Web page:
Many thanks to the Franklin Institute for providing us with media preview access of The Science Behind Pixar. All opinions expressed herein are strictly my own. #Sponsored This article may contain affiliate links.
The Science Behind Pixar
“This interactive exhibition showcases the science, technology, engineering, and math (STEM) concepts used by the artists and computer scientists who help bring Pixar’s award-winning films to the big screen.”
– Franklin Institute Website 2016
Go behind the scenes on the creation process for your favorite Pixar and Disney animated movies. Really get into the technical skill and science behind every detail… whether the bounce of Merida’s hair or Joy’s glow from Inside Out. Getting all those hilarious facial expressions for Mike Wazowski takes a great deal of skill. In fact every film presents a new challenge for the creative team.
Giveaway Details: Please note that the passes EXPIRE on August 21st. Passes include general admission to the Franklin Institute and The Science Behind Pixar exhibit. Be sure to check out their website for parking, hours, directions and daily schedule of events. Winner will be announced by email by noon on Monday, August 8th and will be required to email confirmation and mailing address via email to Barbara@HomeroomAtHome.com by 6PM Monday, August 8th. Passes will be mailed by Tuesday, August 9th. No purchase is necessary and we comply with all FTC and state regulations.
There are eight segments in the film making process, each having a unique spin on the end product and each require science of one form or another to make the magic happen. The Process starts with modeling. Did you know that each character is created in clay after the sketch is complete? And then the technician scans the model for a 3D digital version. It was pretty cool to see the row of favorite characters in clay models on display.
Now making these 3D digital models move is called Rigging. Alissa had a lot of fun manipulating Jessie’s eyes and eyebrows making all sorts of silly expressions. Rigging can easily turn into a complex process and it requires a fine art of balance between too many and too few rigged points.
One of the things I learned that I completely take for granted in the surfacing of objects. Surfacing is the process of giving an object dimension, aging, shine, etc. The best example would be things or characters like Wall-E in how he is rusty, dirty, dinged and so for. In the display below a scene from Ratatouille demonstrated with differing textures, shine and transparency an object could have to create different effects. This was a very interesting activity with a couple of puzzles to match. Fun stuff.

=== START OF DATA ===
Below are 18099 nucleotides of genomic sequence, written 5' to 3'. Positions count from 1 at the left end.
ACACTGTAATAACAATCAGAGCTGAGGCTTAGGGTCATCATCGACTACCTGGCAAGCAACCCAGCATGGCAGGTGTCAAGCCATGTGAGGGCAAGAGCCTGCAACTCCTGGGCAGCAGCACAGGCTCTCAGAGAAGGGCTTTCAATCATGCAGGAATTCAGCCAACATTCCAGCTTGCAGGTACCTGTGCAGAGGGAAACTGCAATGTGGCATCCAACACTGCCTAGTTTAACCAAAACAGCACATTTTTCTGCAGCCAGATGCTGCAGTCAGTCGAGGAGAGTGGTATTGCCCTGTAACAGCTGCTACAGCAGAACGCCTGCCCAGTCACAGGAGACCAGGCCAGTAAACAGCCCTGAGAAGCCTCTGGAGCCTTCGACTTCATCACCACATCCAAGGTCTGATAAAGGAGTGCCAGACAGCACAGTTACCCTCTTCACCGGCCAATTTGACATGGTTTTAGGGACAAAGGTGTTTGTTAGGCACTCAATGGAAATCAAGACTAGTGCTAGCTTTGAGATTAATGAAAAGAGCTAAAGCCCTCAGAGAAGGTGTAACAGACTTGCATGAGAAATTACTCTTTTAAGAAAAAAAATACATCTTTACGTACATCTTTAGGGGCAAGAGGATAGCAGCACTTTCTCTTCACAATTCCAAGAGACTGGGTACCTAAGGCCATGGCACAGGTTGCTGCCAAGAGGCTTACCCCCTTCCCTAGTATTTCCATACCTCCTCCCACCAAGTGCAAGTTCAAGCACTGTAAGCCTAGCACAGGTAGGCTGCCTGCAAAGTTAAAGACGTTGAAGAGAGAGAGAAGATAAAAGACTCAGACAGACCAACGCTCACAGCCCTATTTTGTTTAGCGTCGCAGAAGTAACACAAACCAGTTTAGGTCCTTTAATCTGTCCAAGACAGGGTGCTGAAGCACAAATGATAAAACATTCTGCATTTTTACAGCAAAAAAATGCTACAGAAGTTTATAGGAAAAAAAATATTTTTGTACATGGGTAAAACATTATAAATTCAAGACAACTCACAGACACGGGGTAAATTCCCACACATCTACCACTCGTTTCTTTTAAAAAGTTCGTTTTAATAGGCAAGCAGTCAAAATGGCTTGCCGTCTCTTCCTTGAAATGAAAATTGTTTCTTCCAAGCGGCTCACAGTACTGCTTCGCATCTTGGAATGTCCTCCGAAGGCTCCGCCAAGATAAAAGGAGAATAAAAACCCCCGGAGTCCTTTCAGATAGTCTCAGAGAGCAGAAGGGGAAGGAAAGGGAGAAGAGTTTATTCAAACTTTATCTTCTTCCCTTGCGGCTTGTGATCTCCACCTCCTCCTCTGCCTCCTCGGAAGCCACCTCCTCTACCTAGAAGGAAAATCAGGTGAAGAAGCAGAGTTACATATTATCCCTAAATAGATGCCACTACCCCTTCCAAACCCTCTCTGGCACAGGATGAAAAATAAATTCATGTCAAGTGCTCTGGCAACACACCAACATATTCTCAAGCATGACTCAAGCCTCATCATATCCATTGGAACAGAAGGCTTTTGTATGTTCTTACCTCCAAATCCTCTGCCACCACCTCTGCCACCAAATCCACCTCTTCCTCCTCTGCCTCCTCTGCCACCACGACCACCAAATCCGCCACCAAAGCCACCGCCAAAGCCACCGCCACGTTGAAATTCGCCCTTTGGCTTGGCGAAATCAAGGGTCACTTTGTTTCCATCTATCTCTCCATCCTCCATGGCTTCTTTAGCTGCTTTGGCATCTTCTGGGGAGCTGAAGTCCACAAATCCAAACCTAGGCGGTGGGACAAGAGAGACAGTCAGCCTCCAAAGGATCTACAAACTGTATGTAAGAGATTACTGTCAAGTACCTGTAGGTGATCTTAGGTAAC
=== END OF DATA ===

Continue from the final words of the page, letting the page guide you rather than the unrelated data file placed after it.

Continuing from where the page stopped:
The Set and Camera exhibit displayed offer interactive ways to maneuver camera angles and play around with back drops. This is one of my favorite aspects in that I love the detail of set design and playing with camera angles and creativity.
Animation is probably the part most of us are familiar with, in that creators pose characters in accordance to the story line. Wow, that sounds so over simplified… but basically yeah, staging the pieces into movement. Then the simulation process was the most fascinating and actually a little hilarious, at least Mark and I got a chuckle… the art of simulation involves automating movement to make it look real. For instance clothing swaying or moving with a person is handled differently than animation. Just imagine all that fur in Monsters Inc. Wow.
And now that leaves Lighting and Rendering. Lighting is easy to understand AND fun to play with. Plus gave me a chance to snap a selfie with Dory. But seriously lighting is a key element in filmmaking as it directs the audience’s eye toward what to look at and effects emotion. Pretty cool. Rendering is the step at pulls everything together, taking all the programming and 3D element and converting to a 2D image for viewing pleasure.
With over 40 interactive displays, there is so much to make these lovable characters come to life on screen. These cousin… not to mention my Illustrator husband, had a fantastic time discovering stage by stage all that going into the magic of animated movie making. We highly recommend a visit before the exhibit concludes on Sept 5th. Be sure to check out the Franklin Institute’s website for hours, admission, directions, parking and daily schedule of events. This is only ONE of many amazing features at the Franklin Institute.
It is also worth mentioning that they have one of the best gift shops that feature a wide variety of relevant science and learning materials. No matter your passion… you can find something here to take home and continue the fun. Victoria spotted Stikbots in the Science Behind Pixar exhibit shop. She has 2 of these little guys and loves them. It is an inexpensive and fun way to introduce your children to filmmaking and stop motion pictures. Again, such fun!!